A Complete Guide to Choosing a Bird Cage

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If you have never tried getting a bird cage before, then the process of choosing the right cage can be very exhausting and challenging. For this reason, we have created this guide to help you when buying a new cage.

So what are the things that must be taken into consideration when selecting a bird cage? Let’s discuss each one of them below.

The Internal Living Space

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The internal living space is among the most important things that every bird owner should take into account. The reason for this is that your bird’s overall health might be affected with a very limited cage. Naturally, birds prefer to spread and flap their wings. So if you have a cage with a restricted area, it might be very difficult for them to do so.

When a bird feels confined, it might also develop an attitude, which you wouldn’t really want. Therefore, we highly suggest you get a bird cage of the right size at the very beginning.

Obviously, if you have a large bird, then you must also get a cage with a spacious living area. As a general rule, the internal dimensions must be at least 150% bigger for another bird to fit inside the same cage.

The Style or Design

Another thing every bird owner must look into is the design or the look of the cage. For sure, everybody wants to get something of excellent quality, but still looks great for the flock. With that, it is recommended that you consider the colours of both the cage and the bird. If given the chance to decide, find a cage that complements the colour of your bird. If you choose something of the same hue, then it would difficult for you to see your bird inside the cage.

If you still have sufficient funds or budget, you can consider using stainless steel for the cage. While it looks great physically, it also contrasts the colour of majority of the birds. Aside from that, it is also easy to maintain.

The Shape of the Cage

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As stated, the living area is an important factor when choosing a bird cage. Thus, the more spacious the living space is, the better. Due to this fact, most people would opt for the cage with a dome top. But then again, when you purchase this type of bird cage, there wouldn’t be any sufficient playtop for your birds. In order to offer some sort of entertainment for them, you might need to get a playstand.

On the other hand, if you choose to get a playtop style cage, your birds will definitely have more room for entertainment. In fact, most of the time, you can just leave the door of the cage open so that your flock can just fly up the cage and play.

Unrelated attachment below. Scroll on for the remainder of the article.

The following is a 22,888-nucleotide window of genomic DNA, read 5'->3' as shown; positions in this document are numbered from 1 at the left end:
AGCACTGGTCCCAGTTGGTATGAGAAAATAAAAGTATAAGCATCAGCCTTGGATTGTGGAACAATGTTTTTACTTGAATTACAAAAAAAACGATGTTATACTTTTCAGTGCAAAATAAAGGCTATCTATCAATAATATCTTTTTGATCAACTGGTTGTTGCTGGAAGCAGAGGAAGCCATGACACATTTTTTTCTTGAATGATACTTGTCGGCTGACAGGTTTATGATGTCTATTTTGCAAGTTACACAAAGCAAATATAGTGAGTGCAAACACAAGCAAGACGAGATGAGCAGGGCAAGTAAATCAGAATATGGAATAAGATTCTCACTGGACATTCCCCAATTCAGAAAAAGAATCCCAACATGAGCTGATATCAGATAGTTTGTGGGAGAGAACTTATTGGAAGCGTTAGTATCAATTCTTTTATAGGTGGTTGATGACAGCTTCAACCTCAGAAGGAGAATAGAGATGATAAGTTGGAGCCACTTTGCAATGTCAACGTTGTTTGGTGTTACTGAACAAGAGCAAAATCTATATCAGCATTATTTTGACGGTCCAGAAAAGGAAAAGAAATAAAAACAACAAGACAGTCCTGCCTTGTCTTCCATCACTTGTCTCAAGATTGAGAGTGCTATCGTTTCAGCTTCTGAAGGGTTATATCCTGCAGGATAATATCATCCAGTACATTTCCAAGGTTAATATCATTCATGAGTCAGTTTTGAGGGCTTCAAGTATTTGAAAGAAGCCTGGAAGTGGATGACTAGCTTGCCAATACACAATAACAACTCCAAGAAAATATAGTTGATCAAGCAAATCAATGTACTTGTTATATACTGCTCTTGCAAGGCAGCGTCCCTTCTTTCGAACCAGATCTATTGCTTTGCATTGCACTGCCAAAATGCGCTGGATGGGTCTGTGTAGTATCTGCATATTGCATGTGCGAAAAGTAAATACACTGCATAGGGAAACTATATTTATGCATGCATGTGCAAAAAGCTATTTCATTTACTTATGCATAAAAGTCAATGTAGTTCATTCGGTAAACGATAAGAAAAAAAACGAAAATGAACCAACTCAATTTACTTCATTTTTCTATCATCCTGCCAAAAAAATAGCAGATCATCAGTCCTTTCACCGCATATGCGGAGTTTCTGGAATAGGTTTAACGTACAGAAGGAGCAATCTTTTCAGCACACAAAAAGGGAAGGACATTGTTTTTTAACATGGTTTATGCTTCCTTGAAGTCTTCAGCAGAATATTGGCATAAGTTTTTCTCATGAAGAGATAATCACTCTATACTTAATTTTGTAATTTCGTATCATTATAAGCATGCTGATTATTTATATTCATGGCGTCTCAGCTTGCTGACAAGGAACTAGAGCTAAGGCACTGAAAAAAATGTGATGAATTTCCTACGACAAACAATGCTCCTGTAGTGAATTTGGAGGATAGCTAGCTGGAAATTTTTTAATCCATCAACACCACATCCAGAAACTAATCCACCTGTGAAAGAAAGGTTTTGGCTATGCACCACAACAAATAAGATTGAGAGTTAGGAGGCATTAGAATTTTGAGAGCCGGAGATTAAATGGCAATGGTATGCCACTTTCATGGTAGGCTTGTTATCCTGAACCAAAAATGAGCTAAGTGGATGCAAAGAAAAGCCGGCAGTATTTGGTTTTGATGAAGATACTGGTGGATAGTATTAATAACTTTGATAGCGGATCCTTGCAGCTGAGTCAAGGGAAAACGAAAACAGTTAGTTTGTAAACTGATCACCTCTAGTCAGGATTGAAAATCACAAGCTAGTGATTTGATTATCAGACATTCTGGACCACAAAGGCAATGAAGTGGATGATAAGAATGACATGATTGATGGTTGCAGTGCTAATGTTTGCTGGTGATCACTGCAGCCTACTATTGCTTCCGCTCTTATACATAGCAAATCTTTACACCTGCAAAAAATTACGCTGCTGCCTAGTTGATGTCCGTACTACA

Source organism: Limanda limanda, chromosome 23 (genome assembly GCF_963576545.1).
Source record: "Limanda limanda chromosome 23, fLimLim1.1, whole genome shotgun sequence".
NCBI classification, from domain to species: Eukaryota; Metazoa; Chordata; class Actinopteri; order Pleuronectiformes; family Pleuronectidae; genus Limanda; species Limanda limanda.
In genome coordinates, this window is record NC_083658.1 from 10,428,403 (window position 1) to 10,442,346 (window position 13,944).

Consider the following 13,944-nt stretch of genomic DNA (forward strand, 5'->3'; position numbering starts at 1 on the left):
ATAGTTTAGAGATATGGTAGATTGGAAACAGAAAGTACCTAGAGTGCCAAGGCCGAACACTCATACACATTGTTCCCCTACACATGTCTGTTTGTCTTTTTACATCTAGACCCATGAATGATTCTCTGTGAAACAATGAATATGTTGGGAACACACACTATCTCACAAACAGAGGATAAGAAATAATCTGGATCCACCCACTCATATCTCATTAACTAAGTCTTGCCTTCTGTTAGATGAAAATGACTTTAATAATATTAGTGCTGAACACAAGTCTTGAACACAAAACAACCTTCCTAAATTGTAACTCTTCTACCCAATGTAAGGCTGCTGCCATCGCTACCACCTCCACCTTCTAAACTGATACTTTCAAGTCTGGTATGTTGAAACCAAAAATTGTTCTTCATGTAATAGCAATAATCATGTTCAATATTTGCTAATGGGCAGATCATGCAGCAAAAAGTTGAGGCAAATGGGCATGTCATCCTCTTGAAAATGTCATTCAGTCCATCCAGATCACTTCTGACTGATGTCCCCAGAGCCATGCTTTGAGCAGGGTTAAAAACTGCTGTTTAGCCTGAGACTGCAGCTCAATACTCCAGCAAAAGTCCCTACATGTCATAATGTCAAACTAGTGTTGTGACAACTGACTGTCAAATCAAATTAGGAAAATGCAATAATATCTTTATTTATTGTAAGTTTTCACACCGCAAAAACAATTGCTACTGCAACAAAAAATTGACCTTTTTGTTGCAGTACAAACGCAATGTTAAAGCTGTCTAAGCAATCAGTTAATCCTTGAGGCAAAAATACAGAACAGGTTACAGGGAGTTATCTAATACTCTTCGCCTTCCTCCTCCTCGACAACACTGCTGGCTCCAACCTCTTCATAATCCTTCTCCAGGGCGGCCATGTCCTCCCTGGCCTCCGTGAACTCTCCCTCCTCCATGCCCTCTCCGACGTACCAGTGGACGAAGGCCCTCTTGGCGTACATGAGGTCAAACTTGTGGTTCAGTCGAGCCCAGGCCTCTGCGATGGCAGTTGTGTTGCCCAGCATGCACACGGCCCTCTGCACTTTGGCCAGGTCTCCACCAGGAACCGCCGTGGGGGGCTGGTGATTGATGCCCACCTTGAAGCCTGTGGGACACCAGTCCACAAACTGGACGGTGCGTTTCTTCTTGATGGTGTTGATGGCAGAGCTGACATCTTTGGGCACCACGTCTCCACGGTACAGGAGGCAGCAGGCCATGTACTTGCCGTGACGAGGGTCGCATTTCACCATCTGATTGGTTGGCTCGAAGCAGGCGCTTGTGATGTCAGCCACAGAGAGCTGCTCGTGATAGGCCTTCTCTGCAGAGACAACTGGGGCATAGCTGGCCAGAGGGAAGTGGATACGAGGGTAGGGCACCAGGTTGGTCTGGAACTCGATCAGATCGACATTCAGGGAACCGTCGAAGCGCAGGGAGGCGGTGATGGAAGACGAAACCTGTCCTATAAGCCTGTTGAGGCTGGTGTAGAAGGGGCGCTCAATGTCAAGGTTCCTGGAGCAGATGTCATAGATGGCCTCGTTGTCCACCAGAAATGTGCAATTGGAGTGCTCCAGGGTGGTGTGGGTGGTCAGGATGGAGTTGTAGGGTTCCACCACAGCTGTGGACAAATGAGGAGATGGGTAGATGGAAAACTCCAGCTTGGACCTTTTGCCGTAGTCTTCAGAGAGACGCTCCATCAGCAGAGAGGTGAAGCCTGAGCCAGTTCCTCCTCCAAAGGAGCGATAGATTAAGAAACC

The Brand of the Cage

Nowadays, you can notice a variety of bird cages manufactured by different brands. Although some of them haven’t kept up with the strict standards of the market, others are able to be a step ahead of the rest. Because of that, it might be a challenge for you to find a manufacturer or a brand that is capable of producing great quality bird enclosures.

Although you can trust those bird cage manufacturing companies that have been in the business for several years already, you can also try the new ones that are slowly making their way to the top. But whatever you choose, you must always ask what materials they are using in their products to be sure there won’t be any problems in the long run. You don’t want to put your bird’s life at risk because of toxins brought about by their cages.

Cage Bar Spacing

Above all, the most essential factor you should consider when choosing a bird cage is the bar spacing. Even if there isn’t a set minimum bar spacing width, keep in mind that there is a maximum. If it is too wide, your bird can escape easily, causing injuries to itself.

So how do you know if the bar spacing is enough for your birds? Well, if you have small birds, such as canaries, parakeets, finches, lovebirds, parrots, budgies, or cockatiels, the ideal bar spacing is around1/2” to 5/8”. For medium-sized birds like quakers, lories, pionus, senegals, mini macaws, smaller amazons, smaller African greys, and cockatoos, the recommended bar spacing for a cage is ½” to ¾”. Lastly, for larger bird species, such as congos, Hyacinth macaws, toucans, and African Greys, the suggested bar spacing is ¾” to 1”.

A bird cage is more like a haven where your birds will spend most of their time. So it is just necessary for you as a pet owner to provide an enclosure that is safe and comfortable. Even if these bird cages come in varying sizes, shapes, and designs, it is never right to buy one just for the sake of having a temporary shelter for your flock. Be wise in choosing and consider this guide before buying.

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